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A closer look:

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I’ve also read that my “Prestolite” ignition module won’t work with this “Duraspark” distributor, even though I’ve proven via testing that it does, in fact, function. The only question is: for how long? After all, I was hearing a little buzzing noise when I hooked that distributor up.

So that’s where this project sits right now. I need to get this engine running, and the Jeep driving so I can do lots of shake-down testing before I leave on April 10. So I’ve got to fix this distributor issue as soon as possible.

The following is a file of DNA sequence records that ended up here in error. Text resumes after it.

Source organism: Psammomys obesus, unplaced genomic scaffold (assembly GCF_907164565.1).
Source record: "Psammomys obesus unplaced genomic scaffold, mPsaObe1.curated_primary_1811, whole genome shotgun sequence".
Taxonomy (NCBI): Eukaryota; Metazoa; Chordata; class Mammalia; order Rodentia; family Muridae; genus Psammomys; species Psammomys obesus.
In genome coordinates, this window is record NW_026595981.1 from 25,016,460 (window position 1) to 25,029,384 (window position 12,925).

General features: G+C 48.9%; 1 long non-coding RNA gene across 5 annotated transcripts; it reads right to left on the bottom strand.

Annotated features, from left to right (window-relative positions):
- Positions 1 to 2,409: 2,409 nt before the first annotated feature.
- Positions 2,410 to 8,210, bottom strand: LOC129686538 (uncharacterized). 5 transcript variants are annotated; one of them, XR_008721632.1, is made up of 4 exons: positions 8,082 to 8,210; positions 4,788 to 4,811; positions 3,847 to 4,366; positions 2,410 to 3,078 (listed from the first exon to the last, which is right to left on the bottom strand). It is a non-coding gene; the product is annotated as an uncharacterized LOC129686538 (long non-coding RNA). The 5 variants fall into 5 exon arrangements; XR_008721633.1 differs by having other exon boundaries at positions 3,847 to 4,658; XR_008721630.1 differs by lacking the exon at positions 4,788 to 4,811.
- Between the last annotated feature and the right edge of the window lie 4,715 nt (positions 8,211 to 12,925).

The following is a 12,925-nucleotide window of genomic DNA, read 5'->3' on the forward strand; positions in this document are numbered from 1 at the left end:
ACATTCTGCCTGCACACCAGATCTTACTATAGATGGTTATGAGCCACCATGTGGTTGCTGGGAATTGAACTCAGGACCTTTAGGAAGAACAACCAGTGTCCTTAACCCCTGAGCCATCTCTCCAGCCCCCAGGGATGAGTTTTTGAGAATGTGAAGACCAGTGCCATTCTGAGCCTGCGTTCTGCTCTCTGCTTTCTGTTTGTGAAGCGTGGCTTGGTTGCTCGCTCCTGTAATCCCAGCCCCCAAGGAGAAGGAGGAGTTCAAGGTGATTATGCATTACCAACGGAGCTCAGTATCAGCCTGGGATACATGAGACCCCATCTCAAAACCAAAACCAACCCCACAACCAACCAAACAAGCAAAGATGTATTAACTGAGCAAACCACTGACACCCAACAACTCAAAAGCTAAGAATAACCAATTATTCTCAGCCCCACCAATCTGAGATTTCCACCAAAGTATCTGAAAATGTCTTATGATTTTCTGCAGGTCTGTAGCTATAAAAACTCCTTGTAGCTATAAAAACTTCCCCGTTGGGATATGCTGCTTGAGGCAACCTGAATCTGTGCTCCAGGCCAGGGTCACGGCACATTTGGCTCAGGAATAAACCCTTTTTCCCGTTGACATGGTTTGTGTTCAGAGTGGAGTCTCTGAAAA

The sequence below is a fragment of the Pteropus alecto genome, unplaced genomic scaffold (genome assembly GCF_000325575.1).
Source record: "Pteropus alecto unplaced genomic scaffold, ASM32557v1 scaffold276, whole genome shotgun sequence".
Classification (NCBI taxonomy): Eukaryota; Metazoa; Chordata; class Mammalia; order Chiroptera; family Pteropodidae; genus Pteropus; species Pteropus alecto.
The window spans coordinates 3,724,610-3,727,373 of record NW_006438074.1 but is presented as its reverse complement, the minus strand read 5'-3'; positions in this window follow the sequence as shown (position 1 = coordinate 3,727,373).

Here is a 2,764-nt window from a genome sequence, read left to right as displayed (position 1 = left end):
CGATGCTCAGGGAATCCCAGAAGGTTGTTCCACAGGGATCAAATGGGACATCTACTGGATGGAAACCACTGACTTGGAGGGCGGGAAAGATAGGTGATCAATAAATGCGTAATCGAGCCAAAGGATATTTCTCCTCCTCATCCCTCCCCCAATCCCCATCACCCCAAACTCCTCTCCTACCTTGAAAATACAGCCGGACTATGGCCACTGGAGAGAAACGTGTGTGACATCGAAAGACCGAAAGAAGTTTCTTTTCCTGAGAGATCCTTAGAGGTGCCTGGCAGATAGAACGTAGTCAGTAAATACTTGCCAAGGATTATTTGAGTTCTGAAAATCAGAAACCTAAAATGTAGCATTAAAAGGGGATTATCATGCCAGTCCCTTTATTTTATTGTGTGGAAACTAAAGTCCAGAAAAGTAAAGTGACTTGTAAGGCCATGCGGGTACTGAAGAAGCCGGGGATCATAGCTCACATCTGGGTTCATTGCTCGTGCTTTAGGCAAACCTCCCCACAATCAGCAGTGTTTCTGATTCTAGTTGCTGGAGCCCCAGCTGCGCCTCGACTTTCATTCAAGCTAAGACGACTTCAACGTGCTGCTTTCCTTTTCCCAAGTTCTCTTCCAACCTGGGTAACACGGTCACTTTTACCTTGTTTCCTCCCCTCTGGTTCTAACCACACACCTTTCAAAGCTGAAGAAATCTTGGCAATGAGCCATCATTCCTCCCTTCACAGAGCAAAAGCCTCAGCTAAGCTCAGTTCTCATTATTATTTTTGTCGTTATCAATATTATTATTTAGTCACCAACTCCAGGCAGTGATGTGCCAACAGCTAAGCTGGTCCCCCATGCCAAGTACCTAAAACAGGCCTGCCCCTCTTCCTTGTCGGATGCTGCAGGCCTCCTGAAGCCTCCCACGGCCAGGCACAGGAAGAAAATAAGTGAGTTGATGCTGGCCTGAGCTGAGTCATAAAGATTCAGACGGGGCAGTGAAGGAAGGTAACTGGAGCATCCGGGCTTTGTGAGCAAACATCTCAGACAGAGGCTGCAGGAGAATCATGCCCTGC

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Ideally, I’d just pop this 1980 distributor in, and do a little bit of wire-splicing so the connectors line up, but if that doesn’t work, I’ll have to look into going to a High Energy Ignition system, which has the coil built in, and would let me ditch my ignition module, which—based on what I’ve read online—has a tendency to fail.

In any case, I need to solve this very soon.

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About the author

David Tracy

Writer, Jalopnik. 1979 Jeep Cherokee Golden Eagle, 1985 Jeep J10, 1948 Willys CJ-2A, 1995 Jeep Cherokee, 1992 Jeep Cherokee auto, 1991 Jeep Cherokee 5spd, 1976 Jeep DJ-5D, totaled 2003 Kia Rio